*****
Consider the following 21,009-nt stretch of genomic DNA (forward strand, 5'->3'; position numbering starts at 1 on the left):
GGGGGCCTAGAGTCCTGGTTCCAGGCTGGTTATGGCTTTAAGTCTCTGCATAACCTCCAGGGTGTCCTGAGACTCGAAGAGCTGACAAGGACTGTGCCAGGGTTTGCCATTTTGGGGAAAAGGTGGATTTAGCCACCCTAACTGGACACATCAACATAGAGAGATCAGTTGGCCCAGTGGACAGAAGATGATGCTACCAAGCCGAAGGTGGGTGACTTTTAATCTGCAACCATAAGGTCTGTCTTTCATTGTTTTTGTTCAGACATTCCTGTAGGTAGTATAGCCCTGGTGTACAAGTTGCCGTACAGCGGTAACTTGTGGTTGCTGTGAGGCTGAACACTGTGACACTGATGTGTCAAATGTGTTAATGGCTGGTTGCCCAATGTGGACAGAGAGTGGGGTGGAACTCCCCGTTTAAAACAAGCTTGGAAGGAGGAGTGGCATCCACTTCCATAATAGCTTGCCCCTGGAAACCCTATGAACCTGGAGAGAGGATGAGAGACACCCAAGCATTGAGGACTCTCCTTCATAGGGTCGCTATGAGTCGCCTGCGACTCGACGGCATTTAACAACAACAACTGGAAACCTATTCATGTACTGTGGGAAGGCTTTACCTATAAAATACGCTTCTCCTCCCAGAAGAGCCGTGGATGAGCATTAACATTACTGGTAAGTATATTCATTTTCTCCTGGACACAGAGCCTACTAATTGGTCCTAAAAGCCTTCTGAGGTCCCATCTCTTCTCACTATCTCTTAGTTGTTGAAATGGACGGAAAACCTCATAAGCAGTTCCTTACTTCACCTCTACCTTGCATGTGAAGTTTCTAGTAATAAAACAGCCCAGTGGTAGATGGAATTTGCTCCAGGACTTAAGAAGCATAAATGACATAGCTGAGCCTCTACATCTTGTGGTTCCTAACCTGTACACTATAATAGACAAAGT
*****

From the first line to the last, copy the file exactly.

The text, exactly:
Consider the following 21,009-nt stretch of genomic DNA (forward strand, 5'->3'; position numbering starts at 1 on the left):
GGGGGCCTAGAGTCCTGGTTCCAGGCTGGTTATGGCTTTAAGTCTCTGCATAACCTCCAGGGTGTCCTGAGACTCGAAGAGCTGACAAGGACTGTGCCAGGGTTTGCCATTTTGGGGAAAAGGTGGATTTAGCCACCCTAACTGGACACATCAACATAGAGAGATCAGTTGGCCCAGTGGACAGAAGATGATGCTACCAAGCCGAAGGTGGGTGACTTTTAATCTGCAACCATAAGGTCTGTCTTTCATTGTTTTTGTTCAGACATTCCTGTAGGTAGTATAGCCCTGGTGTACAAGTTGCCGTACAGCGGTAACTTGTGGTTGCTGTGAGGCTGAACACTGTGACACTGATGTGTCAAATGTGTTAATGGCTGGTTGCCCAATGTGGACAGAGAGTGGGGTGGAACTCCCCGTTTAAAACAAGCTTGGAAGGAGGAGTGGCATCCACTTCCATAATAGCTTGCCCCTGGAAACCCTATGAACCTGGAGAGAGGATGAGAGACACCCAAGCATTGAGGACTCTCCTTCATAGGGTCGCTATGAGTCGCCTGCGACTCGACGGCATTTAACAACAACAACTGGAAACCTATTCATGTACTGTGGGAAGGCTTTACCTATAAAATACGCTTCTCCTCCCAGAAGAGCCGTGGATGAGCATTAACATTACTGGTAAGTATATTCATTTTCTCCTGGACACAGAGCCTACTAATTGGTCCTAAAAGCCTTCTGAGGTCCCATCTCTTCTCACTATCTCTTAGTTGTTGAAATGGACGGAAAACCTCATAAGCAGTTCCTTACTTCACCTCTACCTTGCATGTGAAGTTTCTAGTAATAAAACAGCCCAGTGGTAGATGGAATTTGCTCCAGGACTTAAGAAGCATAAATGACATAGCTGAGCCTCTACATCTTGTGGTTCCTAACCTGTACACTATAATAGACAAAGT